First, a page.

A Delaware River Primer

OCCASIONALLY on weekend mornings I like to jump in my car and head out on the road. I work at home and may never leave my house for weeks at a time except for errands. Usually I have no idea where I’m going but more often than not I wind up somewhere along the Delaware River. My good friend Rick says I’m one of those people who can enjoy going for a long ride to a place that has absolutely nothing. Rick never leaves his house either, but he’s happy with that.

There’s something about seeing a large body of water that stirs me, especially if there’s some ship traffic on it. I wonder where they’re going, where they’ve been. The water’s like that too. There’s a history to it, the river.

The Delaware River Watershed

The Delaware River Watershed

The American colonies declared their independence from Britain near its banks and it was crossed and re-crossed many times by troops in the war that followed, including Washington’s famous campaign on a snowy December night in 1776. Also near its banks the first brick house in the U.S. was built and the first log cabin; the first public school in the American Colonies was established; The American Weekly Mercury, the first newspaper in the Middle Colonies was published. The first successful trial run of a steamboat took place on its waters in 1787—and—Lena Blackburne Baseball Rubbing Mud, collected from a secret location along its banks is used to rough up baseballs for all of the Major and Minor Leagues.

Born as run-off from the receding Wisconsin Glacier approximately 10,000-15,000 years ago, the Delaware rises from the western slopes of the Catskill Mountains. Its headwaters are actually 2 branches: the East Delaware and West Delaware. They converge in eastern New York State and become a natural boundary between New York, Pennsylvania, New Jersey and Delaware during a run of over 350 miles. It is the longest un-dammed river east of the Mississippi.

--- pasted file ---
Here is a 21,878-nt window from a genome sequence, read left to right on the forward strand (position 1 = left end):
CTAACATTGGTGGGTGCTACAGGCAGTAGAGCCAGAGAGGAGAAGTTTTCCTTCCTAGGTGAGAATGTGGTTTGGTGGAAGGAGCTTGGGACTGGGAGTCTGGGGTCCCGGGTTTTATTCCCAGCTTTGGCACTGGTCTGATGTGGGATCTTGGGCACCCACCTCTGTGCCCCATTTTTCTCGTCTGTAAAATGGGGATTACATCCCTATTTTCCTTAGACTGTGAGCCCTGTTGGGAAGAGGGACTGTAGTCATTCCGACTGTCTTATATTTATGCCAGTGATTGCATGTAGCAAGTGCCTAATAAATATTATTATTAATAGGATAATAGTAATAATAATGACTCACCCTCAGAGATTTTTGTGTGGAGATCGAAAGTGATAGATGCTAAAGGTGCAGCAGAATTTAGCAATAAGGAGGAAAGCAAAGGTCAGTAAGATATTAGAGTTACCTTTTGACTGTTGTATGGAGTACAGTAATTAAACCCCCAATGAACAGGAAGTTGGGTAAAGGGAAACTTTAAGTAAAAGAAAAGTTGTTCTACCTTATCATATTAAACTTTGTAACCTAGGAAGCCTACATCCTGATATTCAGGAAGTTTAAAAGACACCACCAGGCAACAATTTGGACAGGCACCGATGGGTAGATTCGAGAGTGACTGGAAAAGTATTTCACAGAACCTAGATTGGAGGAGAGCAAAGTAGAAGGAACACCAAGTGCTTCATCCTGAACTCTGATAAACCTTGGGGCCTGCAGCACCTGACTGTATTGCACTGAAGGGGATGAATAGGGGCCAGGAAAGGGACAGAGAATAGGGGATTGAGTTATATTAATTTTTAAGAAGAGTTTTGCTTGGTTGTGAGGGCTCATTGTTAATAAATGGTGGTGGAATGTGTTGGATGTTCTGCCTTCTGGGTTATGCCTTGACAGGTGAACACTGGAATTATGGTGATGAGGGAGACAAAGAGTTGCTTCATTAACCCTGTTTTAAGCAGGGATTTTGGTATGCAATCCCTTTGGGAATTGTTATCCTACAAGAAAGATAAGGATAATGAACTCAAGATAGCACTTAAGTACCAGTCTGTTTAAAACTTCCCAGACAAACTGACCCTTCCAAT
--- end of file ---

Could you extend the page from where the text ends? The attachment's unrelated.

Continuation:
The river takes its name from English nobleman Thomas West, the 3rd (or 12th, if you’re able to decipher the mysterious British titling system) Baron De La Warr (or Warre), who sailed for Queen, country and the London Virginia Company to North America and landed in the Virginia Colonies on June 10, 1610 (my birthday, although not that year). He had been petitioned to persuade the Jamestown settlers not to give up their nearly disastrous attempts to establish a colony and go home to England. The colonists had arrived in the middle of a drought in 1607 and were ill-equipped to live in a land that could be abundant in good times but completely wretched in bad times. Even the native Powhatan called it “the starving time”. These settlers were businessmen and English dandies who naively expected to step off their ship and literally find gold and other valuables waiting for them. Almost none of them possessed adequate survival skills and as a result, one in every five of the colony died.

Help was on the way however, in the person of Captain Samuel Argall, an English explorer and adventurer who had been appointed to find a northerly route to the New World to avoid harrasment from the Spanish—which he did. Until this time, the customary route was to sail south towards the Caribbean, and then catch the trade winds to the coast of North America. When he arrived at Jamestown, Argall unloaded his life-saving cargo of supplies and immediately headed back to England for more. On the way, however, he was blown off course in a storm and found himself in a very large bay, unaware that Henry Hudson had been there a year before, almost to the day. Where Hudson had not given any name to the bay, Argall took the opportunity to name it in honor of his employer– The Baron De La Warr.

So the entire river, state, valley and any number of other entities have been named for Thomas West, Baron De La Warr, even though he never laid his eyes on any of it. Even the native inhabitants were called the Delaware, although they called themselves by their own name–Lenni Lenape. It means Original People. They had lived in the area for thousands of years, nearly as long as the river itself, which they called Lenape Wihittuck –Rapid Stream of the Lenape.

Their particularly lyrical language remains throughout the Delaware Valley giving us place names like Allegheny, Lehigh, Kittatinny, Lackawanna, Navasink, Pocono, Manayunk, Wissahickon and of course Mauch Chunk.